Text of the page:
Blog-Is-It-Melanoma ?-

Is It Melanoma?

Melanoma is the deadliest of all skin cancers and kills over 9000 in the United States alone every year. Your best chance of a good outcome is catching the signs early before cancer spreads to other parts of the body. Malignant Melanoma is rare compared to different types of skin cancer but spreads when left untreated. 

What to look for when you notice a mole? 

The ABCDE rule is a simple guide to help you decide whether to consult a dermatologist. 

Asymmetry, or one half of the mole, differs from the other. 

The Border of the mole looks irregular, uneven, and undefined. 

Color variations within the mole, whether different shades of tan or brown. 

You notice changes in the Diameter of the mole. 

The mole exhibits an Evolving shape and size change.

In addition to these guidelines, if you notice a mole that looks different from the others and is bleeding or itching, this is another time to have this mole looked at by a licensed professional dermatologist. 

Different Types of Skin Cancers

Basal Cell Carcinoma is the most common form of skin cancer and the most common type of cancer in general. All different skin tones can develop skin cancer, but persons with lighter skin and lighter-colored eyes are more at risk for developing skin cancer. If you have sun damage, you may notice changes in the skin years before skin cancer starts to grow. Basal cell carcinoma is a slow-growing cancer that is not life-threatening. 

Squamous Cell Skin Cancer is a common form of skin cancer that occurs in people who have had repeated sun exposure from the sun or tanning beds. It is also one of the most common types of skin cancer. This type of skin cancer appears in areas exposed to the sun, like the face, hands, and ears. Some descriptions of this type of cancer include scaly red patches, an old mole that looks different, and an area that bleeds and doesn’t heal. The area’s color could be red, pink, brown, or white. Some causes of squamous cell cancer are smoking, genetics, and chemical exposure.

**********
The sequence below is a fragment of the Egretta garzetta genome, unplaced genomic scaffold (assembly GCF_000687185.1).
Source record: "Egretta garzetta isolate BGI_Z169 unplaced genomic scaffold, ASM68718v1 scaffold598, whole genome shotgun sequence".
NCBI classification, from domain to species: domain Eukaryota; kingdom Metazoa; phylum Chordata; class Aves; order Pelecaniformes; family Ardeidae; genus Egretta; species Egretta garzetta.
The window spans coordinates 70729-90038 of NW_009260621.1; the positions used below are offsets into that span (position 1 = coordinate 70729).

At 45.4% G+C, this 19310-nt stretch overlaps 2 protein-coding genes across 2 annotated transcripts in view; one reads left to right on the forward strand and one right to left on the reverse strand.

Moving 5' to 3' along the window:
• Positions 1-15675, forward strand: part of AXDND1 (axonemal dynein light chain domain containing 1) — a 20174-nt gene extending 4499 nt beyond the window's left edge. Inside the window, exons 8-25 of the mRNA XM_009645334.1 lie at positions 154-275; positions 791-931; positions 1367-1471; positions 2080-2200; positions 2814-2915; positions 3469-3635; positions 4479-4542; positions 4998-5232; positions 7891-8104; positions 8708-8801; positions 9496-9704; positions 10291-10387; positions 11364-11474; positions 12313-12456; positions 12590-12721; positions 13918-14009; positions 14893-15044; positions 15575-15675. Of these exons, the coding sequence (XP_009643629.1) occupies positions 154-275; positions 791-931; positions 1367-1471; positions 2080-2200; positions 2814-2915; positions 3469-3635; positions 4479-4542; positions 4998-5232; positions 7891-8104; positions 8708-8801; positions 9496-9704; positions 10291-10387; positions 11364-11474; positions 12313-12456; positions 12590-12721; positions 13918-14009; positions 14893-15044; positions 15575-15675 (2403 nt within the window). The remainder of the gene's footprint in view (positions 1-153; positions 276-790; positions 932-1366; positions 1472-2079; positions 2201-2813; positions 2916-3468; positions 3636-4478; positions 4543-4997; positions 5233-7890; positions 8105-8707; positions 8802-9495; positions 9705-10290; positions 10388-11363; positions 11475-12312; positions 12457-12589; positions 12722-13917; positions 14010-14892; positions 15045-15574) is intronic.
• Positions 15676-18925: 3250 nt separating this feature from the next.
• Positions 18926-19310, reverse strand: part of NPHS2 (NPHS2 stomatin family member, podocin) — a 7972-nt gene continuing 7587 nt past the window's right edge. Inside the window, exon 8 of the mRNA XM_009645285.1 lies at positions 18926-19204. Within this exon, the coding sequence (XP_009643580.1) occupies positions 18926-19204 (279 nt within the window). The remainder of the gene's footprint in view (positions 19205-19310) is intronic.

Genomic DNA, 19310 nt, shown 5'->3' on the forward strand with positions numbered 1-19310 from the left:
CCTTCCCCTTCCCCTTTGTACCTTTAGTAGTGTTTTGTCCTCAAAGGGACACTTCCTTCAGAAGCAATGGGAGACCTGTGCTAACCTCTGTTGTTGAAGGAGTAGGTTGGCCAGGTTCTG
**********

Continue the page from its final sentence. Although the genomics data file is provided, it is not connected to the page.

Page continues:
How to do a Monthly Self-Exam

The best way to remember to perform your monthly self-exam is to do it at the same time each month, which will help you develop this healthy habit. Stand in front of a mirror and examine your body front and back. Raise your arms to see all areas of your skin and look up and down your arms. Check your palms and the fingernails around your hands. Examine your feet and soles of the feet and in between your toes. Take a hand mirror and examine your scalp, the back of your neck, and around the ears. 

See Your Dermatologist

If you discuss your skin concern with your family doctor, they will probably refer you to a dermatologist. A dermatologist specializes in skin diseases and regularly deals with skin cancers. They can reassure you that your mole looks normal or recommend a skin biopsy to test the affected area.


Wearing sunscreen every day is the best way to prevent skin cancer. I offer a free 10-minute consultation for anyone purchasing sunscreen to determine the best sunscreen for their skin type!

Have questions? I’m here to help! 


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